Antonio Stradivari, Italian violin maker (1644 - 1737)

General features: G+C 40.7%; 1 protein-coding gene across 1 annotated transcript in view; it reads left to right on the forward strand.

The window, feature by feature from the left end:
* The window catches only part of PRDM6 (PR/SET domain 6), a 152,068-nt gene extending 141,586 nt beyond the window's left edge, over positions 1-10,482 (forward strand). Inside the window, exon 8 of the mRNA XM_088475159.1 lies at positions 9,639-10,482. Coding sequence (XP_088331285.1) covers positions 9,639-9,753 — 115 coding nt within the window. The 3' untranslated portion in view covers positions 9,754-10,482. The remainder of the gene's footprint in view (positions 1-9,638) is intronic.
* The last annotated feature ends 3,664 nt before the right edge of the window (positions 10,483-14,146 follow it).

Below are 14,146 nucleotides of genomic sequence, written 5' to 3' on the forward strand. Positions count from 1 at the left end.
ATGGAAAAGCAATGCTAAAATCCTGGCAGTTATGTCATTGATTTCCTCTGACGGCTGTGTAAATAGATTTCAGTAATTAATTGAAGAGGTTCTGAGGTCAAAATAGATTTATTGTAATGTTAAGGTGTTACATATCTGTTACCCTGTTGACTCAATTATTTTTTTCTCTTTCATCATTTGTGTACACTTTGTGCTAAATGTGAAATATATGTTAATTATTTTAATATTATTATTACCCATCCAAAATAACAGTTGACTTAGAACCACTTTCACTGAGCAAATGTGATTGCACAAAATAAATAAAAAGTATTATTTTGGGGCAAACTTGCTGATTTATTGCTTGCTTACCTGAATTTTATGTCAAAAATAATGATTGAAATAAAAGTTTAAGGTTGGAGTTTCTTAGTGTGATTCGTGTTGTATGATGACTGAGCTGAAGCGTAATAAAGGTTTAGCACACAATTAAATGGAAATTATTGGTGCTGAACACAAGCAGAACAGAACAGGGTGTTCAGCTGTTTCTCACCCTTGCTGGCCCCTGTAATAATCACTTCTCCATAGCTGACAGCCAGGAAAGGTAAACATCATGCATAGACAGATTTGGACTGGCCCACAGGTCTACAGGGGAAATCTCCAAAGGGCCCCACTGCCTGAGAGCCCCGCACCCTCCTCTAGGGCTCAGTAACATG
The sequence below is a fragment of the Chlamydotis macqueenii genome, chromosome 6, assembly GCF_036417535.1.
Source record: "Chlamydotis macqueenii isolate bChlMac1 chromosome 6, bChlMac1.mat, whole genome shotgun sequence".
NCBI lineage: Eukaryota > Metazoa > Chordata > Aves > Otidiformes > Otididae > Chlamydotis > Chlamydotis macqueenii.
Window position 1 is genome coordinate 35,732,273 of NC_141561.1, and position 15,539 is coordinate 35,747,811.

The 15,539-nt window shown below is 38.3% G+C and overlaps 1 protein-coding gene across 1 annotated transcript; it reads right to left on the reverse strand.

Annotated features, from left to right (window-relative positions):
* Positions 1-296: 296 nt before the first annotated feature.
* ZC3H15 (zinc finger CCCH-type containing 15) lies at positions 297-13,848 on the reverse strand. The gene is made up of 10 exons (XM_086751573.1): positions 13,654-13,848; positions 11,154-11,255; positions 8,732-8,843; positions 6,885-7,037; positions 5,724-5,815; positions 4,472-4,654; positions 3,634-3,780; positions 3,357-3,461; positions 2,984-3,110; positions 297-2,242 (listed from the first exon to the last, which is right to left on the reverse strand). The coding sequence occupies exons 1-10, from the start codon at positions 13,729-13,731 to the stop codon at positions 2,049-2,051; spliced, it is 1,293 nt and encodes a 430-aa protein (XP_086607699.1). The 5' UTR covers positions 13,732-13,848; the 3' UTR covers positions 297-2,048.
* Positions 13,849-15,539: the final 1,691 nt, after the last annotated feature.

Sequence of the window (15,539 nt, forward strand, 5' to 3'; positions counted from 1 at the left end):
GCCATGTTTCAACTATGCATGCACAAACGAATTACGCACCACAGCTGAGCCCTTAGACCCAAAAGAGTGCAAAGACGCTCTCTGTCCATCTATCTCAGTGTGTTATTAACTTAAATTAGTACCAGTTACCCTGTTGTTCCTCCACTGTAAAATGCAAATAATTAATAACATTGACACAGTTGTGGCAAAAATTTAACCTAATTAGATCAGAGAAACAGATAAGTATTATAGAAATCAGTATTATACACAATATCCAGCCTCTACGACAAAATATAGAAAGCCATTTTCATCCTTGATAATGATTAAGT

From the Dutch version of the Italian paper ‘Il Giornale”, January 22, 2024. Translated by Ineke, edited by Diana D. Le. Stradivari; The Ferrari among violins. Violin André Rieu Italian craft. From Puccini to Vivaldi and from Morricone to Ramazotti; Italians have been masters of music for centuries. You hear their work in classical theaters, on the largest stages and on the radio worldwide. Italy is a country of craftsmen and art has nested in that industry, literally. There is a wide range of musical instrument makers, from those 'Gepettos' who occasionally build a violin, accordion or harp to factories with hundreds of employees. As a rule, it is the small workshops, where only a few skilled employees are masters of the craft, that bring the most prized instruments onto the market. Larger firms operate more efficiently than small ones, but are less adapted to responding to the needs of individual musicians. And there is that other distinction: you have instrument makers who became famous for their craftsmanship and the perfect quality of their instrument versus those who are known for their inventions and innovations in design. Antonio Stradivari (1644 – 1737) is probably the most famous violin maker in the world. If it is not the shelf life of his violins, then it is the price. After all, Stradivari are still sold for several million at auctions. Although the violin maker reached a particularly old age, his life was far too short to attribute all the labeled Stradivari to his hand. He must have employed fellow builders, if only because the studio in Cremona also produced guitars, mandolins and harps. Three centuries later, we can only guess at his craftsmanship. A fine hand and a sharp ear, critics agree, but how exactly did he work and what determined his signature? Stradivari was not the only Italian with the ultimate hand/ear combination. Gagliano, Guarneri, Guadagnini, Amati, and Grancino are also considered true masters of stringed instruments, although they did not build every violin with their own hands. Curious about the unique Italian last, we called the Dutch Violin Making School in Makkum. “The most striking aspect of the classical Italian school is the high average sound quality. Although there are major differences in construction, from the perfection of Stradivari to the erratic approach of Guarneri del Gesù, the instruments of both masters are equally loved by professional musicians. Yes, that makes it clear that the secret of that sound does not lie in the precision of construction. Apart from that, a thick layer of superstition about violin making grew up in the 19th century, to emphasize the magic of irreplaceability. This is also why their violins have risen rapidly in value.” André Rieu’s Stradivarius The most famous Dutch string players are also under the spell of the best Italian violin makers, as André Rieu revealed the price tag of his Stradivarius in the weekly magazine Privé: “Many millions. Think of 7 to 7.5. I just play with it and it goes with me on the bus. What does it do to me? Oh well, let me be down to earth, because I just see it as an instrument. I treat it very respectfully, because after all, it is 350 years old. It belonged to an English countess so, not to a famous musician. By the way, there are many instruments that simply belonged to counts or countesses, because that's how they all used to be. This one was made in 1692, I have now owned three. The first was from 1667, that was the second made by Stradivarius. (Note: The Italian name is Antonio Stradivari; the Latin version is Antonius Stradivarius.)
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